Regulator recommends scrapping next year's GCSE exams in Wales after 2020 'fiasco'

The decision comes after calls for the “A-level fiasco of summer 2020” not to be repeated. Credit: PA Images

Next summer's timetabled GCSE examinations in Wales should be scrapped, with grades awarded based on coursework and common assessments, an exam regulator has recommended.

Qualifications Wales said students should continue to sit summer A-level exams as in previous years, but the testing regime for GCSE and AS-level students would be different.

This summer's exam season turned into a "fiasco" after tests were cancelled because of the Covid-19 lockdown.

Grades were instead awarded by a controversial algorithm before that was scrapped and replaced by teacher assessments.

Education minister Kirsty Williams commissioned an independent inquiry into what went wrong and also requested advice about how next summer's exams season could look, if there were future lockdowns or students were self-isolating.

A-level students should still sit one exam per subject, the regulator has recommended. Credit: PA Images

Qualifications Wales is recommending that external assessments be retained for GCSEs, AS and A-levels next summer but that there should be no timetabled exams except for A-levels.

Grades for GCSEs and AS-levels will instead be awarded based on coursework and a set of common assessments taken during the year.

The exam regulator is also recommending schools and colleges are given "windows of opportunity" for when assessments take place within which there will be some flexibility.

For A-levels, in addition to coursework and set tasks, students would need to sit one exam per subject but with a backup opportunity to take the exam if the pupil is ill or is self-isolating.

Qualifications Wales is working on plans with regulators in England and Northern Ireland for how vocational qualifications serving the three nations will be awarded next year.

In the letter of advice to Ms Williams, David Jones, chairman of Qualifications Wales, and chief executive Philip Blaker said: "Should you decide to take this path, then we and (exam board) WJEC will work to implement as robust a solution as possible in the circumstances, but cannot guarantee that it will address the inconsistencies and inherent unfairness experienced in summer 2020."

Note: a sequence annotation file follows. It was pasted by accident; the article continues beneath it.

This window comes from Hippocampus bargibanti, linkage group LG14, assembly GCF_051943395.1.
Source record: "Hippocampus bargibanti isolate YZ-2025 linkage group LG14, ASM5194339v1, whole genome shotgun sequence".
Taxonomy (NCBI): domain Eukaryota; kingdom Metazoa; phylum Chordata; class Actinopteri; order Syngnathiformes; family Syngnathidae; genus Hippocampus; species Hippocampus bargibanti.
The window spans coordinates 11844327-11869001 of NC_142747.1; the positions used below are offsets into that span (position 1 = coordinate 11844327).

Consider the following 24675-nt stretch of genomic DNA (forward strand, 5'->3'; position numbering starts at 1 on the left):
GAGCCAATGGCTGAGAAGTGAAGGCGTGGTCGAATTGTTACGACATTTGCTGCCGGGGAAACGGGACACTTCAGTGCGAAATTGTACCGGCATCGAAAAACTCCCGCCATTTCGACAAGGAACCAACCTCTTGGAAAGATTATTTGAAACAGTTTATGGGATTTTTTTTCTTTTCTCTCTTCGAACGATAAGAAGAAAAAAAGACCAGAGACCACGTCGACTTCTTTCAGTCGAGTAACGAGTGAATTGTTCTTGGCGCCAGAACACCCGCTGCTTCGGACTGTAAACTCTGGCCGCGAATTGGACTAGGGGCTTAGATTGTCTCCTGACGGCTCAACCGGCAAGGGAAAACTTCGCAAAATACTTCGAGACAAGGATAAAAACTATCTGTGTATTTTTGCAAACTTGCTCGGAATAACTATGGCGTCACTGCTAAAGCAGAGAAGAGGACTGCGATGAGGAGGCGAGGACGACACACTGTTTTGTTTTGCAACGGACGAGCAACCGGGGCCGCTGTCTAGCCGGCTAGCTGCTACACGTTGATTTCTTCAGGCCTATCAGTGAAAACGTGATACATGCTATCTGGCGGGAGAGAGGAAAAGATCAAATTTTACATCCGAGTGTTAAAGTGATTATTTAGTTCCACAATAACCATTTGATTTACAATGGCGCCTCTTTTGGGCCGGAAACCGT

They added: "We are proposing different assessment arrangements that provide greater flexibility, without the need for significant additional contingency measures."

An independent review commissioned by the Welsh Government has recommended that students should not sit exams at all next year and qualifications awarded on the basis of "robust and moderated assessment undertaken in schools and colleges".

"Following extensive consultation with a wide range of stakeholders across Wales, the panel strongly believes that to proceed with any form of an exam series in 2021 would be both unfair to the young people of Wales, and would carry high risks of further disruption," they said.

Ms Williams said she would announce a final decision on next year's exams on 10 November.

A-level students protested after grades were initially based on an algorithm. Credit: PA Images

Welsh pupils are currently on their half-term holiday and Wales is at the beginning of a 17-day firebreak lockdown.

Primary school children and Years 7 and 8 will return to school on November 2, while Years 9, 10, 11 and sixth formers will go back on 9 November.

"I know how important an issue next year's exams are for many learners and their families," the minister said.

"The reason for waiting until [10 November] is so that all learners will be back in school following the firebreak, with access to and support from their teachers.

"I also said that I was awaiting important information and advice relating to qualifications before making any decisions.

"This included the interim recommendations of an independent review I commissioned and further advice from Qualifications Wales with a specific focus on deliverability and equality in any approach."

Suzy Davies MS, Welsh Conservative shadow education minister, said: "It really isn't helpful that these two reviews solve nothing, with both fundamentally disagreeing with each other.

"I hope that the education minister shows some leadership on this issue, unlike earlier in the year when she pushed decisions onto teachers and school leaders instead of leading from the front."

Earlier this month, Plaid Cymru called for the “A-level fiasco of summer 2020” not to be repeated, with its education spokesperson Siân Gwenllian saying “GCSE and A-level exams have to go."

She added: “We mustn’t underestimate the toll this disruption has on the mental health and well-being of our students.

“The worry about exams is one extra layer of anxiety that could so easily be removed."